Unlike me, my co-workers at Boora knew what they were doing. They had the entire schedule planned out well in advance, and on my final day at Boora, we hit out 80% design deadline by about twenty minutes. While might seem like we cut it a little close, the previous week or two had been devoted to checking all of the two-dimensional sheets for errors and typos. Instead of madly scrambling as we neared the deadline, we methodically polished our work until our deadline. As a result, we finished confident in the quality of our drawings, rather than hoping we didn’t make a mistake.
Of course, the last week was far less fun than the previous few weeks, what with all the revising we ended up doing. Three whole days were devoted to nothing more than tagging every wall, door, and room in the building. The sheer weight of the tedium was intense, but after replaying a good deal of music, I finished. It made me appreciate the necessity for such large architecture firms, but it seems like better tools would remove the need for quite so many people. Many of the mundane tasks I’ve completed over the past four weeks could’ve been automated. Some of them I did end up scripting, one of the useful things I left behind. Now, they can run my printing script to save all the drawings to pdf files instead of individually printed each and every sheet. And yet...it seems like Revit could do this without external scripting and much more quickly than my solution accomplished. Similarly, maybe the Revit could be smarter about room and door tags, generating them automatically and allowing the architects to touch them up.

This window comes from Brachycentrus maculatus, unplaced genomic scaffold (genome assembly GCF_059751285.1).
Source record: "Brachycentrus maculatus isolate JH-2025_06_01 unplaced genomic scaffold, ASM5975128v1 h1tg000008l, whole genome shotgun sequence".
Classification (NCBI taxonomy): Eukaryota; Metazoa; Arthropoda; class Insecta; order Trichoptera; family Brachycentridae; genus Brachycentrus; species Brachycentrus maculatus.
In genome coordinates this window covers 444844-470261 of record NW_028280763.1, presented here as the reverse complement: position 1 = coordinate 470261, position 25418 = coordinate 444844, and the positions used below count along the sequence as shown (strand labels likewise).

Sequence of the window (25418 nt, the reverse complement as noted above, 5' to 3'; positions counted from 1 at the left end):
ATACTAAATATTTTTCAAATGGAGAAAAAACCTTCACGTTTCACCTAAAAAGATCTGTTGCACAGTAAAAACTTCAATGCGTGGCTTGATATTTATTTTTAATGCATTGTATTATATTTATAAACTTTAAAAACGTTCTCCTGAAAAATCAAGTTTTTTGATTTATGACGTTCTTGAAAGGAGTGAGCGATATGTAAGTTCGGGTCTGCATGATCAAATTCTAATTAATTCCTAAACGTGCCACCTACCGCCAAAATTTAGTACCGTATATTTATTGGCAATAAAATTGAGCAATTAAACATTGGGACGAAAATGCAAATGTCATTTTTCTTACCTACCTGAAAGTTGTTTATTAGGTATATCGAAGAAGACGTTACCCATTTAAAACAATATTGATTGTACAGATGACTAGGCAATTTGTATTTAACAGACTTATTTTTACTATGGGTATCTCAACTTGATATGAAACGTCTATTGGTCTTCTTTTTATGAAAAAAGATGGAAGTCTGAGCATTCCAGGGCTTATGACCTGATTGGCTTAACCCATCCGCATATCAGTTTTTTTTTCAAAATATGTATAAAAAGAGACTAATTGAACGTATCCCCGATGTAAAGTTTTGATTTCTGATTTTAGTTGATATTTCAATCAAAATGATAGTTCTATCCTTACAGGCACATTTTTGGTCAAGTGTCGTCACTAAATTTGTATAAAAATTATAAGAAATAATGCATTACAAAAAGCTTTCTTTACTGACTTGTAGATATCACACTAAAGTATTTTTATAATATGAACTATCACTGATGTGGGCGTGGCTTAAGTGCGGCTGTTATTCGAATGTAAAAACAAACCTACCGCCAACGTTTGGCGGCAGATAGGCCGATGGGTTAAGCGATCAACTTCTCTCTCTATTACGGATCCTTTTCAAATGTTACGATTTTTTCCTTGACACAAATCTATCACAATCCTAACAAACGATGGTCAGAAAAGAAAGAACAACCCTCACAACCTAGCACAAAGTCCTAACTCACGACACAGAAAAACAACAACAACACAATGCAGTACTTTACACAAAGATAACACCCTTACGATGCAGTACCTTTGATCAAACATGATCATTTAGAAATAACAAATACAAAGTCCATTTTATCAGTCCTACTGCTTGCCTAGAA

My experience at Boora, while valuable, convinced me not to explore architecture as a career option. Perhaps I could write architectural software, but the monotony is too great to give any real thought to pursuing this either in college or beyond. Still, it was interesting to see the internals of an architecture firm, and gain new respect for their patience and knowledge. They do need an acute design sense to pull off a good building, and patience to work with the limitations of the tools.
This week I journeyed to the far ends of the earth, and met with the demons of bureaucracy.